No matter how you play with the numbers, one thing is clear—the drug trade is making big money for the criminal side. Otherwise, it wouldn't be worth the risk (life, limb, loved ones, lifetime imprisonment). And it's been lucrative for law enforcement, too: from Colonel Jiménez in the 1910s on down to contemporary Mexican officials and their relatives (the brother of Carlos Salinas, president of Mexico from 1988 to 1994, was convicted of arranging a hit against their brother-in-law) to the military-industrial business lobbyists who convince the Coast Guard and Customs to buy expensive enforcement toys.
"How much economic benefit has the drug war produced for the private sector?" asks Dominic Corva, the University of Washington geographer. "It's not just profits, it's jobs—sales jobs, accounting jobs, transportation jobs, agricultural jobs, and so forth. Obviously, no one has any remotely reliable estimate, but I bet it would dwarf the financial costs—thus making it a hell of a taxpayer- subsidized industry, a transfer of public funds to private."
Who pays for all of this? We do. Not just drug users who subsidize the crime side, but workaday U.S. taxpayers who subsidize the law enforcement side. Despite the billions of dollars we've spent trying to make them disappear, American drug users are not disappearing.
Plus, there are the human costs to U.S. families disrupted by drug incarcerations, or innocents slaughtered not by narcos in Mexico or Colombia but by law enforcement officials in the United States.
Take the story of Esequiel Hernandez Jr., an 18-year-old goatherd living in Texas, a mile from the border. On May 20, 1997, he was tending his family's goats and carrying a .22-caliber, pre-WWI rifle that he routinely had with him to defend the goats against rattlesnakes and wild dogs, according to his family. The U.S. Marines on drug patrol were carrying M-16s. Dressed in ghillie suits (a kind of shaggy camouflage that makes the wearer look like a Sasquatch), the marines spotted Hernandez watering the family goats and stalked him for 20 minutes before the boy, according to the marines, fired a single shot. It's unclear whether he was shooting at a tin can or at the marines—or whether he was even aware he was being watched. Maybe he thought the four creatures in ghillie suits were hairy monsters. Whatever happened, Hernandez was shot and the U.S. government paid his family $1.9 million to settle a wrongful death claim. No evidence has ever been presented that Hernandez was involved in the drug trade, and the marine who shot Hernandez was never charged. He was the first American civilian to be killed by the American military since the Kent State massacre.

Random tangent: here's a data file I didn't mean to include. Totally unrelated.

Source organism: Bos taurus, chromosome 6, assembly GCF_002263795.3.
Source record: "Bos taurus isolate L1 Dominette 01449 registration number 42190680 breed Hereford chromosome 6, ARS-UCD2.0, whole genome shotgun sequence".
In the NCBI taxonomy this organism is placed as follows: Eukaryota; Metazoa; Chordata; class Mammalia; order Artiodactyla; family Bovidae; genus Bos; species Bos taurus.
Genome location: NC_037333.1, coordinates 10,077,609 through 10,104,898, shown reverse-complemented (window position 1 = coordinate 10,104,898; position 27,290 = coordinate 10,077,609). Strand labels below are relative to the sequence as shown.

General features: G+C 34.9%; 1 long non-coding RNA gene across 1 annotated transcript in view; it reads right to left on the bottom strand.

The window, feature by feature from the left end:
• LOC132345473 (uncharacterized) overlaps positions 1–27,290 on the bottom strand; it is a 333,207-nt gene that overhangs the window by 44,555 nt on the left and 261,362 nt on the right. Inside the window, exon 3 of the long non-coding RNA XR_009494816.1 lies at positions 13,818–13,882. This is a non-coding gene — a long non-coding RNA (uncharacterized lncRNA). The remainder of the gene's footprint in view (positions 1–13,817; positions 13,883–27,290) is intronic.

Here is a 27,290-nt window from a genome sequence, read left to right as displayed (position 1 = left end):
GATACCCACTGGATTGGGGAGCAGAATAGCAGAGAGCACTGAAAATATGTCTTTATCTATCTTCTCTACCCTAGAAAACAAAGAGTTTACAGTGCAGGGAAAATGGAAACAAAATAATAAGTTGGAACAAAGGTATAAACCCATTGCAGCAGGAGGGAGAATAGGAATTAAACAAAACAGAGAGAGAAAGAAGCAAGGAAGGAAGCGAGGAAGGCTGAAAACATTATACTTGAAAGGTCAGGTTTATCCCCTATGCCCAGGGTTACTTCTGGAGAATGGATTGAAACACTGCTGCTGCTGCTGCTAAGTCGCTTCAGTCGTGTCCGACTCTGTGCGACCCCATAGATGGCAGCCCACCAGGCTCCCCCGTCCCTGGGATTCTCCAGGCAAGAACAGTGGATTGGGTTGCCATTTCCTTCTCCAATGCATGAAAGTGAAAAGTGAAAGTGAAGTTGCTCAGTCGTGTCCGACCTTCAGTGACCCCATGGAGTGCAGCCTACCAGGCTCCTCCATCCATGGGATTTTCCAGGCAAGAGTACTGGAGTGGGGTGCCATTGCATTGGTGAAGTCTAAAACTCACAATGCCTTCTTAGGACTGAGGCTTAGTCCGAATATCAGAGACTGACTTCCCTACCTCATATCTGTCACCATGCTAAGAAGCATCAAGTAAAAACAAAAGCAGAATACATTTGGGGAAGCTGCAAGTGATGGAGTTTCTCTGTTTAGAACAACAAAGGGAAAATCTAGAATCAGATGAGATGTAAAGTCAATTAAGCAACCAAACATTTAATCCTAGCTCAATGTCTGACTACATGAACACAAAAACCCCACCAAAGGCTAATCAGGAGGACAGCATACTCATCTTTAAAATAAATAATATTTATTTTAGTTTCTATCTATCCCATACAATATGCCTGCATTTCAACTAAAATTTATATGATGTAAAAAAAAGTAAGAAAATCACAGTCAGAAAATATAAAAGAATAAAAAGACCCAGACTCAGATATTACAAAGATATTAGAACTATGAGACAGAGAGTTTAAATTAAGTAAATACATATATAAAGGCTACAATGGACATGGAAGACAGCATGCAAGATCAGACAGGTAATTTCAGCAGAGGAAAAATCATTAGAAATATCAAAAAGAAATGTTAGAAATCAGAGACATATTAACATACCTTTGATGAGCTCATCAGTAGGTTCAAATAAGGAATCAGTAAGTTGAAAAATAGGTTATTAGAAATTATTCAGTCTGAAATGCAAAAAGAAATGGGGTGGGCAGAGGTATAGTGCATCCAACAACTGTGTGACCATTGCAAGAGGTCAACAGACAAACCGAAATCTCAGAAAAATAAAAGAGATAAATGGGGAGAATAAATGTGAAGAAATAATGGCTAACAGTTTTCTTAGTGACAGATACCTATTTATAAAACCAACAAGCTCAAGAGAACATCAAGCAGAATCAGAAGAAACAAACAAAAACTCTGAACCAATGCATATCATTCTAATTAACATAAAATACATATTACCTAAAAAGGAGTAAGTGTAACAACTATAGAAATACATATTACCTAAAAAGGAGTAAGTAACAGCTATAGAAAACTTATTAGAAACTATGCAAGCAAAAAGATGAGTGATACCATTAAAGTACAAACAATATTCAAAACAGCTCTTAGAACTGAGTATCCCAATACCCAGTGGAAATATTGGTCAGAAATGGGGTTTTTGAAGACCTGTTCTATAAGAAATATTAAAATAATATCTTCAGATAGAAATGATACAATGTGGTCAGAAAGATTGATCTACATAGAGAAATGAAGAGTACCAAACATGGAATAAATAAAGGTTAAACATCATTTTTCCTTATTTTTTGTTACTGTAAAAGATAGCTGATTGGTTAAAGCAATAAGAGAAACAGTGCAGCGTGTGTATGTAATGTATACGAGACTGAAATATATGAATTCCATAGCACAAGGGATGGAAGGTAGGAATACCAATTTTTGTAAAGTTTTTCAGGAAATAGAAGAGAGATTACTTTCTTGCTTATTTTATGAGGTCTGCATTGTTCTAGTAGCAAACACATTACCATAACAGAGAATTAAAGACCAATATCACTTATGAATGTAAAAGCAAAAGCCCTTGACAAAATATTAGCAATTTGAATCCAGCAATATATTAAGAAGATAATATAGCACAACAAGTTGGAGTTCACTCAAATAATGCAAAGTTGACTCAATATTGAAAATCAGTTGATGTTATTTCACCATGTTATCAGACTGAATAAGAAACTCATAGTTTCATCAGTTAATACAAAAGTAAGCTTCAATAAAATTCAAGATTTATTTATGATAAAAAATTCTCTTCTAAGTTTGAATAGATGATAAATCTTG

Or take Kathryn Johnston, the 88-year-old Atlanta woman who, when she saw men breaking into her house of 17 years, fired a shot into the ceiling. Unbeknownst to her, the men were undercover narcotics agents, who fired 39 shots back, killing her. Once the agents realized she was innocent—they had falsely claimed to have purchased cocaine at her house in order to get a no-knock warrant—they planted marijuana in her basement, framing the dead woman. Eventually, the agents' stories came to pieces. In 2009, three years after killing Johnston, three officers were sentenced for manslaughter. It came out at the trials that other Atlanta police officers have used similar tactics.
For too long, the critique of drug prohibition has been framed selfishly—it's all about us and our liberty and our right to seek pleasure however we see fit. A passage from John Stuart Mill's On Liberty is a favorite in pro-legalization editorials published everywhere from the Economist to High Times: